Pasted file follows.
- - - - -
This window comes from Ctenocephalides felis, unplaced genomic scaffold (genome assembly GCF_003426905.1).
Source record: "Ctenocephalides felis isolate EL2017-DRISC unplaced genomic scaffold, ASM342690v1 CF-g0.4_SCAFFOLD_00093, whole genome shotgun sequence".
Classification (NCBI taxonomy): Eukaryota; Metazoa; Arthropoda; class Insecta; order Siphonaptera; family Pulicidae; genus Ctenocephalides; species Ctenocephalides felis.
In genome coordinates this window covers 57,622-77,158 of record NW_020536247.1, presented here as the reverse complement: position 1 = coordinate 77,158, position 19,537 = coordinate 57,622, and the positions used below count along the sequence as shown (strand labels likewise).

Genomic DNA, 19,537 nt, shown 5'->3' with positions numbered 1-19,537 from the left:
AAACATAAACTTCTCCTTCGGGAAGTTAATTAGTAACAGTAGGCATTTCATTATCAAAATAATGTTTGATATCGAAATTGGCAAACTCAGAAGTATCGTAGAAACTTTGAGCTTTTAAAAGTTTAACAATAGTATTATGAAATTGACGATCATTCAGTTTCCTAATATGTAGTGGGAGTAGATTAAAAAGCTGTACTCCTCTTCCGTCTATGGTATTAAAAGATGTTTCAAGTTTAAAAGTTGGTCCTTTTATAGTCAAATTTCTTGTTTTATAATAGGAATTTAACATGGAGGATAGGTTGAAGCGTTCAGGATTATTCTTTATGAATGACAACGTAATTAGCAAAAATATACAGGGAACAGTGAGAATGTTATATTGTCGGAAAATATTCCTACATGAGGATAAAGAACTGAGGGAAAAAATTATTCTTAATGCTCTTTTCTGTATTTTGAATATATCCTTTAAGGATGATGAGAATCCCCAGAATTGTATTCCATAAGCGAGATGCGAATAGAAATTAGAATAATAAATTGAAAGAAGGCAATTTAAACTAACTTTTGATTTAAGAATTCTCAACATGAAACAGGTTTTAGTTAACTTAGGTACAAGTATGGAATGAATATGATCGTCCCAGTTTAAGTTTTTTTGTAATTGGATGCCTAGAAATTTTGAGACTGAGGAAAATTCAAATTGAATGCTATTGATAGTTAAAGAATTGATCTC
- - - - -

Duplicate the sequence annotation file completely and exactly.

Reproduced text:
This window comes from Ctenocephalides felis, unplaced genomic scaffold (genome assembly GCF_003426905.1).
Source record: "Ctenocephalides felis isolate EL2017-DRISC unplaced genomic scaffold, ASM342690v1 CF-g0.4_SCAFFOLD_00093, whole genome shotgun sequence".
Classification (NCBI taxonomy): Eukaryota; Metazoa; Arthropoda; class Insecta; order Siphonaptera; family Pulicidae; genus Ctenocephalides; species Ctenocephalides felis.
In genome coordinates this window covers 57,622-77,158 of record NW_020536247.1, presented here as the reverse complement: position 1 = coordinate 77,158, position 19,537 = coordinate 57,622, and the positions used below count along the sequence as shown (strand labels likewise).

Genomic DNA, 19,537 nt, shown 5'->3' with positions numbered 1-19,537 from the left:
AAACATAAACTTCTCCTTCGGGAAGTTAATTAGTAACAGTAGGCATTTCATTATCAAAATAATGTTTGATATCGAAATTGGCAAACTCAGAAGTATCGTAGAAACTTTGAGCTTTTAAAAGTTTAACAATAGTATTATGAAATTGACGATCATTCAGTTTCCTAATATGTAGTGGGAGTAGATTAAAAAGCTGTACTCCTCTTCCGTCTATGGTATTAAAAGATGTTTCAAGTTTAAAAGTTGGTCCTTTTATAGTCAAATTTCTTGTTTTATAATAGGAATTTAACATGGAGGATAGGTTGAAGCGTTCAGGATTATTCTTTATGAATGACAACGTAATTAGCAAAAATATACAGGGAACAGTGAGAATGTTATATTGTCGGAAAATATTCCTACATGAGGATAAAGAACTGAGGGAAAAAATTATTCTTAATGCTCTTTTCTGTATTTTGAATATATCCTTTAAGGATGATGAGAATCCCCAGAATTGTATTCCATAAGCGAGATGCGAATAGAAATTAGAATAATAAATTGAAAGAAGGCAATTTAAACTAACTTTTGATTTAAGAATTCTCAACATGAAACAGGTTTTAGTTAACTTAGGTACAAGTATGGAATGAATATGATCGTCCCAGTTTAAGTTTTTTTGTAATTGGATGCCTAGAAATTTTGAGACTGAGGAAAATTCAAATTGAATGCTATTGATAGTTAAAGAATTGATCTC